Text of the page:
By Kevin Coughlin
Typically, the dog days of summer are slow times for town governments.
But Morristown is not your typical town.
After a protracted closed-door session that kept residents cooling their heels in the lobby, the council on Tuesday approved tax breaks for two developers, ratcheted up pressure on a stalled redevelopment, and heard a plea for support from the town’s embattled ambulance squad.
The council also increased maximum pay for future town administrators from $140,000 to $165,000–to attract more applicants when the job becomes vacant next month, according to town Attorney Vij Pawar.
Calvary Baptist Church was granted a two-year lease, at $1 per month, on a parking area at the corner of Coal and Martin Luther King avenues, pleasing congregation members who stuck it out in the packed meeting room.
And council members approved canoeing and kayaking on Speedwell Lake … while voicing some pool envy in the wake of improvements at Morris Township’s Ginty pool.
AMBULANCE SQUAD ON LIFE SUPPORT?
“Right now, I don’t know what our future is,” Karen Johansen, president of Morristown Emergency Medical Services, also known as the ambulance squad, told the council.
She made a pitch for more volunteers– by her count, the crew is down to about 20 members, from a high of 45 a few years ago. But she also prodded town officials for a declaration of support. This year the town slashed its annual grant to the squad in half, to $30,000.
And by the end of this month, the volunteers must vacate their headquarters at the former town public works site to make way for apartments in Phase II of the Speedwell Avenue redevelopment.
Johansen said she is eying a pair of new locations, but is unsure whether the squad should sign any long-term leases.
“We don’t know where we stand. Are we done? Finiti? We keep hearing rumors,” said Johansen.
“I think you should sign the lease,” said Mayor Tim Dougherty, asserting that a lack of volunteers is the only thing that could kill the 54-year-old organization. It now charges patients for its services, and contracts with Atlantic Health for ambulance coverage three days a week.
Town officials will “continue to have conversations” with the squad about funding, Council President Rebecca Feldman told Johansen, “because you need to know.”
DEVELOPMENT DEALS: HOLD THE CONDEMNATION
The council unanimously backed tax breaks to 55 Market Urban Renewal LLC, which is proposing a triangular law office between Market and Bank streets, and to Lofts at Morristown Urban Renewal LLC, which intends to build apartments at 10 Ford Ave.
Details were not released on Tuesday. Both agreements come back for a final vote on Sept. 8, 2015.
Generally speaking, Feldman said such deals allow builders to skip paying school taxes as an incentive to redevelop properties that otherwise might remain blighted. The new Modera 44 apartments and a nearly completed CVS pharmacy got such breaks, as part of the Speedwell redevelopment.
The council also attempted to goose redevelopment of a former lumberyard at 57-62 Elm Street. It was designated for redevelopment in 2006 but so far, no project has emerged. On Tuesday the council voted 5-1 to ask the planning board to revisit the matter.
New questions include whether to expand the redevelopment zone, to include two vacant parcels on Hill Street held by the owner of the lumberyard site, Larry Berger.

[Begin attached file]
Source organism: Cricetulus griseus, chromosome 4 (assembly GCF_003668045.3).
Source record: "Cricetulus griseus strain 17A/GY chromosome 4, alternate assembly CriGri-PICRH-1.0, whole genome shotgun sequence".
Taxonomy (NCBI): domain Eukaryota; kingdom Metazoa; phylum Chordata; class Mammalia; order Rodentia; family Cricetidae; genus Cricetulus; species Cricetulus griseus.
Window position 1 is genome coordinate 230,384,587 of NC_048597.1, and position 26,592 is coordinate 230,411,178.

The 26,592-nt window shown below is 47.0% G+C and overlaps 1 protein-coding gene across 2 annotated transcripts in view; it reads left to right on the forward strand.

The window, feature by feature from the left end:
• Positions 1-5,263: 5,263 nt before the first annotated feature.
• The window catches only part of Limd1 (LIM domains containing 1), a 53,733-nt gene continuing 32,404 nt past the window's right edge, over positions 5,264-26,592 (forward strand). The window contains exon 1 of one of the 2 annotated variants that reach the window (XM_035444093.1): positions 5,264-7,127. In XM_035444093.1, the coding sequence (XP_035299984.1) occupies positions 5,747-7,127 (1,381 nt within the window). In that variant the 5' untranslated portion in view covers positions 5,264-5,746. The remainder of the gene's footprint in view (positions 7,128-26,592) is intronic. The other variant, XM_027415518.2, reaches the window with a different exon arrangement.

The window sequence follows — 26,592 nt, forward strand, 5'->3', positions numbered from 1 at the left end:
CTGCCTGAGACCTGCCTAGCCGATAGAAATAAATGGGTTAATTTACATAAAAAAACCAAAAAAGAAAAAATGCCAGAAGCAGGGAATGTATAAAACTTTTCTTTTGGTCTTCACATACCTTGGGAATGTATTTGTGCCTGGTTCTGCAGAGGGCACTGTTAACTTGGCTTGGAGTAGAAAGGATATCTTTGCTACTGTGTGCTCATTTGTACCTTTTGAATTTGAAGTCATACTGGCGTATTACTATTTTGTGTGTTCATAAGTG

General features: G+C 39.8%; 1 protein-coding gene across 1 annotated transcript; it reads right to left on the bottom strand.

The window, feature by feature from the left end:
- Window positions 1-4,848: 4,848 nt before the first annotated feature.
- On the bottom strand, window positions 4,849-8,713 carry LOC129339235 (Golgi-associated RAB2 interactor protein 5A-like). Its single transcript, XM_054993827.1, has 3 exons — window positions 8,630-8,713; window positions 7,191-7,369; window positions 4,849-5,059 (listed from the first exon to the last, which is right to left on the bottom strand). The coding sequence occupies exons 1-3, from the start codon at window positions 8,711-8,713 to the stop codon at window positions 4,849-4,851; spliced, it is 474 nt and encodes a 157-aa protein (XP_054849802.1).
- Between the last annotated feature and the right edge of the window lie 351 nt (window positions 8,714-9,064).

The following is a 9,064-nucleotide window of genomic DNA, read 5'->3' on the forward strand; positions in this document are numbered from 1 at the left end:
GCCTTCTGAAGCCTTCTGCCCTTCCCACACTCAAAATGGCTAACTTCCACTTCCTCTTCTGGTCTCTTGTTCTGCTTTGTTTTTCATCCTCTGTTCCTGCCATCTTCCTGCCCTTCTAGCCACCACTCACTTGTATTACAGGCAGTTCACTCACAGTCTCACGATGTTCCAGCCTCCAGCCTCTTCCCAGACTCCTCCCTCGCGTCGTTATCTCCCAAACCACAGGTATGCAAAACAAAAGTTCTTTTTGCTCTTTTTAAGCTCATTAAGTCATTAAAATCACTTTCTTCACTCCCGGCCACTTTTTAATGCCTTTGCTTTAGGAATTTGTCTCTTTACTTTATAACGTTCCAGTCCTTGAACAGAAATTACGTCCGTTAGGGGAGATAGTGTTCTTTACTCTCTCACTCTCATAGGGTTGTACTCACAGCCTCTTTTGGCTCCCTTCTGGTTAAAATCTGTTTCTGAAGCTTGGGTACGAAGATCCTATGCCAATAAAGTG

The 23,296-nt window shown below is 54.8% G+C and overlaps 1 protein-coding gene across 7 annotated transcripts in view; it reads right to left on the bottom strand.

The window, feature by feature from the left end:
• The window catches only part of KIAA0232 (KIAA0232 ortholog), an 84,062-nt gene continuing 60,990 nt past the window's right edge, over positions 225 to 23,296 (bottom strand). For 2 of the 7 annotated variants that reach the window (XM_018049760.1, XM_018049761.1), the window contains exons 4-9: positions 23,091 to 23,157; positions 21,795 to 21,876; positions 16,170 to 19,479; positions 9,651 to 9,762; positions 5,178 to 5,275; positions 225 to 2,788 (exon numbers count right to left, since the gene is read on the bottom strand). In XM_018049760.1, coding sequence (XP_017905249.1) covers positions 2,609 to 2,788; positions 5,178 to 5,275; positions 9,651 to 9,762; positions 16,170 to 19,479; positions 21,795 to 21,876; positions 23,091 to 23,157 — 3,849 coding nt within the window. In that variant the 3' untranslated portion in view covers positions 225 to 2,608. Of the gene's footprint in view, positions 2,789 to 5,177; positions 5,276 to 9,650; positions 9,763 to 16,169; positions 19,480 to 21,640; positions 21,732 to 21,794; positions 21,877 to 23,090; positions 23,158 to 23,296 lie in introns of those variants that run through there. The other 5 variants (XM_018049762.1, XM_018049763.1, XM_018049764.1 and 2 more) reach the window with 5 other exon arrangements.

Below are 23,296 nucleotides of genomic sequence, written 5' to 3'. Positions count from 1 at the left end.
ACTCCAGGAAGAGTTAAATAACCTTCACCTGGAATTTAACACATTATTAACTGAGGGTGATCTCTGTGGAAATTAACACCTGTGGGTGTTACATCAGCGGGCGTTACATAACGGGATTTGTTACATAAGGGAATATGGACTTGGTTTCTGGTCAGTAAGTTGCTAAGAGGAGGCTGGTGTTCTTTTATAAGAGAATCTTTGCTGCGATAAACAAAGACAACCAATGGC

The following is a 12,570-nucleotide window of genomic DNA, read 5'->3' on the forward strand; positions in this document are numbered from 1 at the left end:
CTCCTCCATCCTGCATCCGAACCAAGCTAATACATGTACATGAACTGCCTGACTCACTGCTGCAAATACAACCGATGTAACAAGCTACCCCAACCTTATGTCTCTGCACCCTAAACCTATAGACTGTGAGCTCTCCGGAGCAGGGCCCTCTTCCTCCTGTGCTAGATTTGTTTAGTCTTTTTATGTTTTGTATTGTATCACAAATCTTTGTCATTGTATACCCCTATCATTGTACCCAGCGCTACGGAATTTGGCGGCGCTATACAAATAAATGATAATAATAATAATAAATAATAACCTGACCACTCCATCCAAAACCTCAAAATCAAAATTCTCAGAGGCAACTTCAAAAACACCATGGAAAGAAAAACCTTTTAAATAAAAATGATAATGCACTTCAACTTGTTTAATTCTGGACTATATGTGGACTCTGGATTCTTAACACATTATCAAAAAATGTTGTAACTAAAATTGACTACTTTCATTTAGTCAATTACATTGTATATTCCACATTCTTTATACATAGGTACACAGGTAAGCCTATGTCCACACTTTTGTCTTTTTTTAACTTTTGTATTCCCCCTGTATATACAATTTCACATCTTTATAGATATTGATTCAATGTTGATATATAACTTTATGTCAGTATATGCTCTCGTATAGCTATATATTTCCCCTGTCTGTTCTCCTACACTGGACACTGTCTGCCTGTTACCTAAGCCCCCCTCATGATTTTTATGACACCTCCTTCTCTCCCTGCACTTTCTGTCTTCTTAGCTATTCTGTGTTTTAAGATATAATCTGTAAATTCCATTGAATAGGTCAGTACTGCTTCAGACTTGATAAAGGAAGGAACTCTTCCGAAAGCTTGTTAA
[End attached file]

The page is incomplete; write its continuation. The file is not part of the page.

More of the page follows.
Residents expressed concerns about how this might affect the value of historic homes along Elm Street.
At the administration’s urging, the resolution emphasized that the planning board study won’t consider condemnation as an option. Not for now, anyway. To do so would create an adversarial situation with the owner that might delay redevelopment even longer, Pawar said.
“This is a huge eyesore,” Councilwoman Alison Deeb said of the lumberyard site. “It’s a good thing, a positive thing, to have some movement on this.”
Feldman, the council president, argued that keeping open the condemnation option would give the town some leverage. But her amendment garnered no support.
Raline Smith-Reid cast the only vote against the administration’s proposal. Michelle Dupree Harris, participating by telephone, abstained.
APPLICANT POOLS & SWIMMING POOLS
The Mayor led a round of applause for Administrator Michael Rogers, who leaves next month for a similar post in Summit. A special day will be scheduled to honor him, Dougherty said.
By a unanimous vote, the council agreed to boost the salary range for Rogers’ successor.
“It’s too low,” the Mayor said of the $140,000 max. Even the new ceiling, $165,000, is less than Rogers will earn in Summit, he said.
Rogers, who plans to continue residing in Morristown, may want to invest some of his raise in a good kayak.
Starting next month, residents can kayak and canoe on Speedwell Lake. “This will open up opportunities for fishing and access to the Whippany River,” said Councilman Stefan Armington.
As for swimming, Armington and Feldman questioned whether the town’s Burnham Park Pool is keeping pace with Morris Township’s Ginty Pool, which introduced a fancy slide, jacuzzi-style seating and water heaters among $2 million of improvements this summer.
Armington said he pays higher nonresident fees for his kids to swim in Morris Township, where they feel there are fewer rules and no “adult-only” swim periods. Feldman said an ordinance is necessary to enable open house events at Burnham Park, to attract new members.
“Other towns have open houses. People here won’t pay $45 a day to try it out,” the council president said.
Rogers countered that pool revenues are “steady or increasing,” suggesting that users enjoy the Burnham pool as-is and maybe don’t want water slides. The Mayor said he’s heard no complaints, and offered to conduct his own informal poolside survey.